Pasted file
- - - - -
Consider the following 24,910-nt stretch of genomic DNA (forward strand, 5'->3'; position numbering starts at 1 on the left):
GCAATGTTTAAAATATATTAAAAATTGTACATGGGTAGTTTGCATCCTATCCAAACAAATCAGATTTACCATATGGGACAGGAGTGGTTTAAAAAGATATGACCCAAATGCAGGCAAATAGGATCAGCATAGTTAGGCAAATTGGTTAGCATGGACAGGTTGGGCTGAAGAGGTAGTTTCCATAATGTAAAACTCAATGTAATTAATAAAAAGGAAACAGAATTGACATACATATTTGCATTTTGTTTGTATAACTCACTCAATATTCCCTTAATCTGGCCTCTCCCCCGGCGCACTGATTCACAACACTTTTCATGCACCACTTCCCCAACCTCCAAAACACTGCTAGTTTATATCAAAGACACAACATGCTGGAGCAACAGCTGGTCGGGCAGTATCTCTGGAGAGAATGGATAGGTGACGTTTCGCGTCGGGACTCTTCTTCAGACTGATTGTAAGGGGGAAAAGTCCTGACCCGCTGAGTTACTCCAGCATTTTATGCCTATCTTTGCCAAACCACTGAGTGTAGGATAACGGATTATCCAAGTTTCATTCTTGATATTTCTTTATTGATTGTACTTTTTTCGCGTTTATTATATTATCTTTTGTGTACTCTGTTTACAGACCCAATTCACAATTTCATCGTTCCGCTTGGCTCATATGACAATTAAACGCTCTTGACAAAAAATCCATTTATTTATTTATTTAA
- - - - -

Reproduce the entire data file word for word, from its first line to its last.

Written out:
Consider the following 24,910-nt stretch of genomic DNA (forward strand, 5'->3'; position numbering starts at 1 on the left):
GCAATGTTTAAAATATATTAAAAATTGTACATGGGTAGTTTGCATCCTATCCAAACAAATCAGATTTACCATATGGGACAGGAGTGGTTTAAAAAGATATGACCCAAATGCAGGCAAATAGGATCAGCATAGTTAGGCAAATTGGTTAGCATGGACAGGTTGGGCTGAAGAGGTAGTTTCCATAATGTAAAACTCAATGTAATTAATAAAAAGGAAACAGAATTGACATACATATTTGCATTTTGTTTGTATAACTCACTCAATATTCCCTTAATCTGGCCTCTCCCCCGGCGCACTGATTCACAACACTTTTCATGCACCACTTCCCCAACCTCCAAAACACTGCTAGTTTATATCAAAGACACAACATGCTGGAGCAACAGCTGGTCGGGCAGTATCTCTGGAGAGAATGGATAGGTGACGTTTCGCGTCGGGACTCTTCTTCAGACTGATTGTAAGGGGGAAAAGTCCTGACCCGCTGAGTTACTCCAGCATTTTATGCCTATCTTTGCCAAACCACTGAGTGTAGGATAACGGATTATCCAAGTTTCATTCTTGATATTTCTTTATTGATTGTACTTTTTTCGCGTTTATTATATTATCTTTTGTGTACTCTGTTTACAGACCCAATTCACAATTTCATCGTTCCGCTTGGCTCATATGACAATTAAACGCTCTTGACAAAAAATCCATTTATTTATTTATTTAA